As for representing AFA in the past, yes you did do a great job. You also had good contracts to work with, and against Atlantic Mutual—if I recall correctly—a compelling witness. 
Bob Kleinman
AFA Protective
***************************
Response
***************************
    Not to beat a dead donkey, but most alarm companies can permit the sales force some leeway in contract modification.  It's a matter of training. And, there is no reason to believe the "owner" is any better equipped to make contract changes than the sales rep.  Requiring the contract to be signed by an officer back in the office comes with its own risks, such as customer changing its mind, which it can do anytime prior to getting a fully executed contract back.  Also keep in mind that the company officer, playing Monday night football coach, cannot make any changes to the contract once it's signed by the subscriber; not without getting the subscriber's written consent to the change.  Sales reps should be knowledgeable about what changes are permitted by the company, such as changing the term from 5 or 10 years to something less, or what extra equipment can be added at little or no extra charge, or what the bottom line is on the monitoring or service charges.  
    What about the "protective provisions"?  It gets a bit more complicated when negotiating changes to the Exculpatory Clause, Limitation of Liability Provision, Indemnity, and others.  But what makes you think that the company officer is any more knowledgeable then the sale rep?  You may think so because you have a law degree and actually practice a little.  But most companies don't have a lawyer on staff to handle subtle changes in the protective provisions.  That's why I get several calls a week to assist.  The subscriber is important enough to engage in some discussion about contract provisions.  But that is a lot different than requiring every contract to be brought back to the home office for signature.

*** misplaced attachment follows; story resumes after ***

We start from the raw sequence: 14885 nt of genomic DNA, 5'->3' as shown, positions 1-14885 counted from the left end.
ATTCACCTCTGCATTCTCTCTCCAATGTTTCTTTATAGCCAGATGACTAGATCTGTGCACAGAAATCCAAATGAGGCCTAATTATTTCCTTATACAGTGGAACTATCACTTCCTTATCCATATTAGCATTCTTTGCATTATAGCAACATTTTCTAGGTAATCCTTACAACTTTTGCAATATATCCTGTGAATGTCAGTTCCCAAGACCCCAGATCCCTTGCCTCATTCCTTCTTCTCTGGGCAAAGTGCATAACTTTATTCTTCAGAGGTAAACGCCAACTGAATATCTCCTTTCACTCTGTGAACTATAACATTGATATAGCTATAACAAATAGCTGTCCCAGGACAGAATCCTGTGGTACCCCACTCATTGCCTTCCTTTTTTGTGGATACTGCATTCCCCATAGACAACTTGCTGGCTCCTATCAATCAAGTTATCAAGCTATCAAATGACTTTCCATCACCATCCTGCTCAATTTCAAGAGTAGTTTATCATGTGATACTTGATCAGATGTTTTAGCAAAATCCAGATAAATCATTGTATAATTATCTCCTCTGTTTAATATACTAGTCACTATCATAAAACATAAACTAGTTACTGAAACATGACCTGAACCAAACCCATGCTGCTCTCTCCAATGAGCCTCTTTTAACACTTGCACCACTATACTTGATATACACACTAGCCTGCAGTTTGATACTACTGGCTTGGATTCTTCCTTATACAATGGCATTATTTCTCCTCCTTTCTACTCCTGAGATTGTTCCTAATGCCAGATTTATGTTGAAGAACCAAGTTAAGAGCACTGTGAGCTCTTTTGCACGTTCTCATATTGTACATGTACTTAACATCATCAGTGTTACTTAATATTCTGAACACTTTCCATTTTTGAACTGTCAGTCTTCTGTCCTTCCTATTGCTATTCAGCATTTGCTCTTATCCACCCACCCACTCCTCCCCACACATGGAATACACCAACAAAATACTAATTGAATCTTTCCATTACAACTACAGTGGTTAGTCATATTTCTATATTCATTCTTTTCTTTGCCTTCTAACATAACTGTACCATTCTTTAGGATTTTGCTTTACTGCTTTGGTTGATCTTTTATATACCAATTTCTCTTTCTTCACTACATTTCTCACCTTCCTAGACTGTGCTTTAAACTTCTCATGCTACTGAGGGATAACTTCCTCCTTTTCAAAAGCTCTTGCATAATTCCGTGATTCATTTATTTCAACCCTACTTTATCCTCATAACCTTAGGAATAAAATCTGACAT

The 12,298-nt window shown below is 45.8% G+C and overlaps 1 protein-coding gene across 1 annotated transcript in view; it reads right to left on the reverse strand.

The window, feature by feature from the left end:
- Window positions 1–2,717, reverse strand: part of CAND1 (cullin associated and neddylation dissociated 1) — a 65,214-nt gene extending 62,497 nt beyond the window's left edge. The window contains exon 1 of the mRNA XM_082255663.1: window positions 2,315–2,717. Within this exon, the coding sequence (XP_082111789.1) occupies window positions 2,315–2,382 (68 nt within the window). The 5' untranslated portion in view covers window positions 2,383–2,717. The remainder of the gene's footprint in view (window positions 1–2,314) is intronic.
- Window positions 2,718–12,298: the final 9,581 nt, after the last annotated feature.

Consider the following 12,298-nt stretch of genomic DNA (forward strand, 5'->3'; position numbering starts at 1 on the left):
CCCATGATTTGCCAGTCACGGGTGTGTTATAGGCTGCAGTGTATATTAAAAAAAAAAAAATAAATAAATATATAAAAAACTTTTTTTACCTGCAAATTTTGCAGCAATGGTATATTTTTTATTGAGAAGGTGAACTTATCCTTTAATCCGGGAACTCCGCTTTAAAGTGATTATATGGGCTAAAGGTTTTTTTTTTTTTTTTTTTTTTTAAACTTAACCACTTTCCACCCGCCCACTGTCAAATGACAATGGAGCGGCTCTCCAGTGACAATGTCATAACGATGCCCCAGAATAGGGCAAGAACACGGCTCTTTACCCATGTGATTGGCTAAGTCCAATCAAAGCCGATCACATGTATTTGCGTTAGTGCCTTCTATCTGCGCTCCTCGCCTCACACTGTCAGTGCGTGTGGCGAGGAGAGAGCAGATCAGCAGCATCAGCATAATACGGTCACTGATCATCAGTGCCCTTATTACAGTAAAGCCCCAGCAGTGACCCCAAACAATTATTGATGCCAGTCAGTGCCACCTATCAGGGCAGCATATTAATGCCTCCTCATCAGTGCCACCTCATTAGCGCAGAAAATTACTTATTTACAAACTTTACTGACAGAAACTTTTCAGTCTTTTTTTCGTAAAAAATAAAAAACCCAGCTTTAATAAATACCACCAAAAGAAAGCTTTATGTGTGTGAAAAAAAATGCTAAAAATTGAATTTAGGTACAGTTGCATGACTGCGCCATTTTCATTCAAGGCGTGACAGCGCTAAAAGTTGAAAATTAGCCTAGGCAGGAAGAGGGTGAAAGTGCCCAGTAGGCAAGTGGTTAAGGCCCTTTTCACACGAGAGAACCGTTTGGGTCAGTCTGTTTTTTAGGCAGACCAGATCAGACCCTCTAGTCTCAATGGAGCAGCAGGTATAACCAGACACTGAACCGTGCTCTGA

*************************
what happens to contract when sub moves
************************
Ken
    If someone is in a contract with me for a burglar alarm, and the customer sells their house and moves to Arkansas, what happens with the contract?
Dan
*************************
Response
*************************
    What happens to the contract?  Probably the same thing that happens to an ice cream cone that you leave sitting in the sun too long.  You're left with the cone.  In your case, you're lett with the paper.  
    Unless you've changed the Standard Form Agreement permitting termination on sale of the house, the contract remains extant [still enforceable].  But being enforceable and being able to collect are two very different things.  Certainly you can pursue a lawsuit [or arbitration if you have the Standard Form Agreement] because the subscriber remains liable on the contract for the term of the contract.  If you do pursue, I'd say these are the chances

    To have my firm represent you on collection matters contact our Supervising Paralegal Kathleen Lampert at 516 747 6700 x 319 or KLampert@Kirschenbaumesq.com
**************************

THE ALARM EXCHANGE

alarm classifieds alarm security contractsThis area is reserved for alarm classifieds, alarm company announcements, solicitations, offers, etc. Those wishing to sell or buy; borrow or lend; dealer program or dealer; central stations; insurance brokers; business  brokers, insurance companies. Equipment to sell; looking for employees; subcontractors; mergers;

There is no charge to post a listing here.Include your contact information, phone, email and web site.  If you would like to submit a posting, please send an email to ken@kirschenbaumesq.com.  To create a reciprocal link to our website, click here.
**************************************************************************************
Many of you are forwarding these emails to friends or asking that others be added to the list.
Sign up for our daily newsletter here: Sign Up.  You can read articles and order alarm contracts on our web site www.alarmcontracts.com

Ken Kirschenbaum,Esq
Kirschenbaum & Kirschenbaum PC
Attorneys at Law
200 Garden City Plaza
Garden City, NY 11530
516 747 6700 x 301
ken@kirschenbaumesq.com
516 747 6700
www.KirschenbaumEsq.com
oovoo account: KenKirschenbaum